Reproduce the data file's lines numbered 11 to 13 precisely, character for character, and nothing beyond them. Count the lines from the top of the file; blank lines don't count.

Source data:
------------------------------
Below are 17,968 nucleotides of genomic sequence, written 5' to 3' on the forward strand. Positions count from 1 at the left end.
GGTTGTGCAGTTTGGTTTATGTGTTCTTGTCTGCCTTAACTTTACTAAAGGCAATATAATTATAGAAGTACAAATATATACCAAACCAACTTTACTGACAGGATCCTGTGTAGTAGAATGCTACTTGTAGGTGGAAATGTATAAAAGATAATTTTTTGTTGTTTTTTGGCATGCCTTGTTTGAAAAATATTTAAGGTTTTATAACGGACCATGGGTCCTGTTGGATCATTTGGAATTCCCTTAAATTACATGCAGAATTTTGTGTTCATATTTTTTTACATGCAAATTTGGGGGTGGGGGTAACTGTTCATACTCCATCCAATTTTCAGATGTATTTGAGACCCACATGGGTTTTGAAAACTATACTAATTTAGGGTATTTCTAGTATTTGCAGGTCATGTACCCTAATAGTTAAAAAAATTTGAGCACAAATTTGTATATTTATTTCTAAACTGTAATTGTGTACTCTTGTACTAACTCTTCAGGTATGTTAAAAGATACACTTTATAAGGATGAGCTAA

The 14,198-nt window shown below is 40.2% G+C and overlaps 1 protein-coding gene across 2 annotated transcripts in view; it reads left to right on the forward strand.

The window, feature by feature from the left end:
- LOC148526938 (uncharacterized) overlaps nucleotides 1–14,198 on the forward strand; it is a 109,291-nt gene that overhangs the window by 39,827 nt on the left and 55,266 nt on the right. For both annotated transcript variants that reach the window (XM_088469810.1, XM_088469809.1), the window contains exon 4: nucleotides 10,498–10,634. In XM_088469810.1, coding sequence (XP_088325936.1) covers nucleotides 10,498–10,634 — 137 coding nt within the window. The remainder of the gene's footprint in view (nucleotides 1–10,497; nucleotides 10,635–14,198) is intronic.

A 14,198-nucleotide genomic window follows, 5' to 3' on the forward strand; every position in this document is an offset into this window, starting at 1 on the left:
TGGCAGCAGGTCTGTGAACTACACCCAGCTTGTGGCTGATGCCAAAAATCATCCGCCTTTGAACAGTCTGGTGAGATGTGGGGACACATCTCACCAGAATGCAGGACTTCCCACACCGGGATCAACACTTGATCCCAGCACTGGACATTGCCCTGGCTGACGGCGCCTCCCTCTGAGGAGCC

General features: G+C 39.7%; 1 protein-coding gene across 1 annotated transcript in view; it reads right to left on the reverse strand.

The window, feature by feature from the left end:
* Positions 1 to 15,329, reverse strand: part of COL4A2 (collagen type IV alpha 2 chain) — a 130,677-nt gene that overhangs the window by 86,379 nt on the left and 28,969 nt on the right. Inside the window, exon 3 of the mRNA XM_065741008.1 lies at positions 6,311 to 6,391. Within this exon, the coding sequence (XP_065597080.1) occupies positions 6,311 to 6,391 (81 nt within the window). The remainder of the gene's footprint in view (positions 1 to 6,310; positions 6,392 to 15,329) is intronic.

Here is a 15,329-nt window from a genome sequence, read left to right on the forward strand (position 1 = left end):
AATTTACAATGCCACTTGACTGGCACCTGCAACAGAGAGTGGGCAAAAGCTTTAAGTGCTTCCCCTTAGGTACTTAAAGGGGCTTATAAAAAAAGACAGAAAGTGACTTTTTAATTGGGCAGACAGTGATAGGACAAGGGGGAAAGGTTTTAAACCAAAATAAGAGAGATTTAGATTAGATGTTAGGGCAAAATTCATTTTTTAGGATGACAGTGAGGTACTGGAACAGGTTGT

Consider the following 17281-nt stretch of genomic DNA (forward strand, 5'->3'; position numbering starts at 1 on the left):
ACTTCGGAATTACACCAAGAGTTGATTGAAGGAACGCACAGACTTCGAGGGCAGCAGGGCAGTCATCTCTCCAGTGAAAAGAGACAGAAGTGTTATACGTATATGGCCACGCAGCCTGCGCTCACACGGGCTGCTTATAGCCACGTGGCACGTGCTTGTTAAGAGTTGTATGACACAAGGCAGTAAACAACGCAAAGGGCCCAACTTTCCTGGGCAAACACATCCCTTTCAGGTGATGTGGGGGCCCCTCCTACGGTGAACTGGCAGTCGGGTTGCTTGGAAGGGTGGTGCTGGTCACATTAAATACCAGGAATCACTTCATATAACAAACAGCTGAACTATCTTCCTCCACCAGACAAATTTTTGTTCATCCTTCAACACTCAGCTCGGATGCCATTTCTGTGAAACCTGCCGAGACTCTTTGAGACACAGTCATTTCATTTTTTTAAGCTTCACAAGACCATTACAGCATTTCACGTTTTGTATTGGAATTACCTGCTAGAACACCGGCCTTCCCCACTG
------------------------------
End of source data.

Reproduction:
Here is a 15,329-nt window from a genome sequence, read left to right on the forward strand (position 1 = left end):
AATTTACAATGCCACTTGACTGGCACCTGCAACAGAGAGTGGGCAAAAGCTTTAAGTGCTTCCCCTTAGGTACTTAAAGGGGCTTATAAAAAAAGACAGAAAGTGACTTTTTAATTGGGCAGACAGTGATAGGACAAGGGGGAAAGGTTTTAAACCAAAATAAGAGAGATTTAGATTAGATGTTAGGGCAAAATTCATTTTTTAGGATGACAGTGAGGTACTGGAACAGGTTGT

Consider the following 17281-nt stretch of genomic DNA (forward strand, 5'->3'; position numbering starts at 1 on the left):